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Old 02-15-2018, 11:13 AM
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Does living in a high density area cause people to vote Democratic? Or...?

I think this may be better as a debate topic, although I'd like to think there's some facts that would help answer the question, hence I post it here. It seems as if there's a fairly strong positive correlation between population density and liberal voting, i.e. - in higher population density areas, people tend to vote Democratic, and in lower density areas, Republican. I'm presuming that there's a cause/effect relationship there, but if there is, in what direction does it mainly go?
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Old 02-15-2018, 12:11 PM
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Without question urban areas tend to be more liberal than rural areas. Just look at an election map of the US and the vast majority is red with the blue strongholds being large cities.

The reasons for this are debatable however and probably better suited for GD than GQ in my opinion.

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Old 02-15-2018, 02:07 PM
Wesley Clark Wesley Clark is offline
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There are at least 4 reasons for this, maybe more.

1. High density urban areas tend to be full of 'out-groups'. Non-whites, immigrants, non-christians, LGBT, etc. Out groups are treated poorly by republicans and as a result they tend to identify with the democrats. Rural areas tend to be full of in-groups. Whites, native born, christians, heterosexuals, etc.

2. People who score high on the personality trait 'openness to experience' tend to prefer to live in large cities. Large cities offer more novelty and diversity, which is appealing to people with this personality trait. Openness to experience is also correlated with political liberalism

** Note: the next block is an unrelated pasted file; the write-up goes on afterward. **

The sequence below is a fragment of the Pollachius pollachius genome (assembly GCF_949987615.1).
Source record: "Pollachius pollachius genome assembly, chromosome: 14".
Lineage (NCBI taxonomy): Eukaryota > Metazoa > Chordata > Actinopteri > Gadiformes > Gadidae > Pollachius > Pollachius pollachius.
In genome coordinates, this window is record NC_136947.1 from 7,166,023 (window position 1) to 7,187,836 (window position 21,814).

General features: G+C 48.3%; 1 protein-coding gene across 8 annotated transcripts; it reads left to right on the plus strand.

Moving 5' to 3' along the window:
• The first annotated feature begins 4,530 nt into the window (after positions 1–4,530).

3. High density urban areas are more attractive to the highly educated. Among white people at least, being highly educated makes you more democratic (or less republican). Trump won the high school educated whites by about 37 points. He won college educated whites by 3 points.

4. Exposure to diversity reduces authoritarianism and fear of diversity. Large cities have more diversity, which I would assume reduce authoritarian personality traits. Authoritarianism is connected to being a republican. The more exposed to multiculturalism you have, in many instances the less threatening you find it.
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Old 02-15-2018, 02:23 PM
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Steve Sailer argues that "Affordable Family Formation" explains why some regions of the country vote Republican:

http://www.vdare.com/posts/affordabl...to-gops-future
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Old 02-15-2018, 03:45 PM
Tatterdemalion Tatterdemalion is offline
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My own opinion is that people who live in more densely populated situations are aware that libertarian philosophy doesn't really work in cities. Everything you do has an affect on someone else, and vice-versa.